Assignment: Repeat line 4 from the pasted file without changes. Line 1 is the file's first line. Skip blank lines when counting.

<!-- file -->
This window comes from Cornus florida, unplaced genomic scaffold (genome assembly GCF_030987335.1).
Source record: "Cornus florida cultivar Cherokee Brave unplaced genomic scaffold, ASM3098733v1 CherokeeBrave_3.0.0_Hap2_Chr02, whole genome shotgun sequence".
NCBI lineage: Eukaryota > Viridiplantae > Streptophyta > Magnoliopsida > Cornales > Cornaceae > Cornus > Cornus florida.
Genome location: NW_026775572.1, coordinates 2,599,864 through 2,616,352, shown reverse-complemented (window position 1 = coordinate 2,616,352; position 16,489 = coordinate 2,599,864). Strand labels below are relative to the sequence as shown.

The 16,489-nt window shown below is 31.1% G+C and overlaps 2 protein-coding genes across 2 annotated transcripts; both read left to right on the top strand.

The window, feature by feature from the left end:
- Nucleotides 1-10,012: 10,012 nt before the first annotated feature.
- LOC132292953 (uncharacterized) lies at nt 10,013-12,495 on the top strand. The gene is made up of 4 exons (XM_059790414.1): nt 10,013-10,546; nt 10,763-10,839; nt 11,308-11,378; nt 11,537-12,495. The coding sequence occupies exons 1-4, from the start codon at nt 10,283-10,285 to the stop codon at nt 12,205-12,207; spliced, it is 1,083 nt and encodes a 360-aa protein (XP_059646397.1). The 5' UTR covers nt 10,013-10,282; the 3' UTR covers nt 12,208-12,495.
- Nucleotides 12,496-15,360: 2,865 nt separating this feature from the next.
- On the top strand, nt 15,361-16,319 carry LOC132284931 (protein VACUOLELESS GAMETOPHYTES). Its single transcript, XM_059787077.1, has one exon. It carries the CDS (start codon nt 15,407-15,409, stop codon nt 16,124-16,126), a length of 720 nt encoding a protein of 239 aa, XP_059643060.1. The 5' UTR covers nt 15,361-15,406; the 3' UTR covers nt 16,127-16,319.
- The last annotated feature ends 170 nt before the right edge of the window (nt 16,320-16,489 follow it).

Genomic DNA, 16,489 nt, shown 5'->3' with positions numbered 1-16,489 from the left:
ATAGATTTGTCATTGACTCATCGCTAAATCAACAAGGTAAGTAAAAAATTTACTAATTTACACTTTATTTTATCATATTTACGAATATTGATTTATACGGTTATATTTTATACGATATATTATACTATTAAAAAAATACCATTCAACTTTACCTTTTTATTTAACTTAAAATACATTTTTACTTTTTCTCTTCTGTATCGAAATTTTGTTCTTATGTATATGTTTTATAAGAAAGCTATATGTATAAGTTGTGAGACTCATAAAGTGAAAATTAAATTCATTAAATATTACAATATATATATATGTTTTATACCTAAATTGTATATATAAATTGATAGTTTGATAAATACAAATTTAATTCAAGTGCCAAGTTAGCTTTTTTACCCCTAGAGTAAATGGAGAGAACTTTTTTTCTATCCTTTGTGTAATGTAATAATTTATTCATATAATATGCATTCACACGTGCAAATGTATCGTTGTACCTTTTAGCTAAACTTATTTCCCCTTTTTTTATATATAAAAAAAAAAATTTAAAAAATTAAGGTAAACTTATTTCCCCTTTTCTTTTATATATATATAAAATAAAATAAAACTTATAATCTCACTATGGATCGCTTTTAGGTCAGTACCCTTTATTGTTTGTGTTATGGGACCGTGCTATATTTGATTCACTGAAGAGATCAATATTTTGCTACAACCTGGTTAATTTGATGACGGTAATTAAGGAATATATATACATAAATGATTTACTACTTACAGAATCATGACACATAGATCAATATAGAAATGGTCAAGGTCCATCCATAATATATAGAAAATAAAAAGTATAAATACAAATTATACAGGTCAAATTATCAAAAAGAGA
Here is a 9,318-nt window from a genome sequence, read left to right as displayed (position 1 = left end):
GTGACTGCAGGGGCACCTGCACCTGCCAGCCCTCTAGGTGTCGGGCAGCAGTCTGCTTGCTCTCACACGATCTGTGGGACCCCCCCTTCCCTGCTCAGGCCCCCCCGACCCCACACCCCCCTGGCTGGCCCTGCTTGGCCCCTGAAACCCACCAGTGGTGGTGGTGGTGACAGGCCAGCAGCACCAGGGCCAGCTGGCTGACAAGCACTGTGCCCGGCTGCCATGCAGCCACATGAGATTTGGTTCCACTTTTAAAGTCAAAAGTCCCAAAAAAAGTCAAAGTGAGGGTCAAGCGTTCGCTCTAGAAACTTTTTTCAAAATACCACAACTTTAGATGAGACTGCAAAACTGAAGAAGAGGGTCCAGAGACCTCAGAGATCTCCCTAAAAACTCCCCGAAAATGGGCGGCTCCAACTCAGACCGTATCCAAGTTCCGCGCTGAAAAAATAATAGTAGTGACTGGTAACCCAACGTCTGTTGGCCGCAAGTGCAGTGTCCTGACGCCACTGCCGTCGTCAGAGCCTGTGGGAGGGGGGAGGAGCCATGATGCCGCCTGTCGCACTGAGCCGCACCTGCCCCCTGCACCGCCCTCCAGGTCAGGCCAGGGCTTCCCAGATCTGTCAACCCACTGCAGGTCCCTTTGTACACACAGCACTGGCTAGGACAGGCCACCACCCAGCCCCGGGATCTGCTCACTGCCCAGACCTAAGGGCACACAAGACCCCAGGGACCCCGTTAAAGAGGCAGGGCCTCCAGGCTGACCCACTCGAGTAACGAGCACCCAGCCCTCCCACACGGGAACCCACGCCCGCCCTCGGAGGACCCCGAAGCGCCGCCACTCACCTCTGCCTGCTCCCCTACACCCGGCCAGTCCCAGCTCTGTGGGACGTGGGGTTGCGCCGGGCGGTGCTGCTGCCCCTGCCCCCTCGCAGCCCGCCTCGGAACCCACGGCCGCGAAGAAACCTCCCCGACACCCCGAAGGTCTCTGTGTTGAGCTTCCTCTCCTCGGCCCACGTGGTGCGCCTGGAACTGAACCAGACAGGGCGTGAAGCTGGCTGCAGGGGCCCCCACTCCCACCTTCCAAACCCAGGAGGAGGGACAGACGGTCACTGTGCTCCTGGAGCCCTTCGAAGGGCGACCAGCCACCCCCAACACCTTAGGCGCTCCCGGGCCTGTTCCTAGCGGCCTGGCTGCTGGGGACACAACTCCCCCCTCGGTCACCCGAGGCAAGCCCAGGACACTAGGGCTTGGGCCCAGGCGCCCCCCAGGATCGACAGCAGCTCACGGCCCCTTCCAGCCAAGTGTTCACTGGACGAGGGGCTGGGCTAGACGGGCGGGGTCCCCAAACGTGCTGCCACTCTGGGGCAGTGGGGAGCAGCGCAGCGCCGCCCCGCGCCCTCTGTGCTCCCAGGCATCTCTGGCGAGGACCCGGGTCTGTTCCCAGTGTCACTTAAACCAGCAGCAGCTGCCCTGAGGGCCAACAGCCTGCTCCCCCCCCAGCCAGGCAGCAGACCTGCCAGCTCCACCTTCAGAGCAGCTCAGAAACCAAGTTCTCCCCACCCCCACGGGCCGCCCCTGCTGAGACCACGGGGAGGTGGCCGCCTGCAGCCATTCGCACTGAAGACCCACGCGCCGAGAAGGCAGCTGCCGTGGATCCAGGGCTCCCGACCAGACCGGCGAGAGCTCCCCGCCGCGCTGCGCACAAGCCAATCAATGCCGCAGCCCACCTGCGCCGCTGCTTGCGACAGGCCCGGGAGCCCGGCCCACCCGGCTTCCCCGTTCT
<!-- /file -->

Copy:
Genome location: NW_026775572.1, coordinates 2,599,864 through 2,616,352, shown reverse-complemented (window position 1 = coordinate 2,616,352; position 16,489 = coordinate 2,599,864). Strand labels below are relative to the sequence as shown.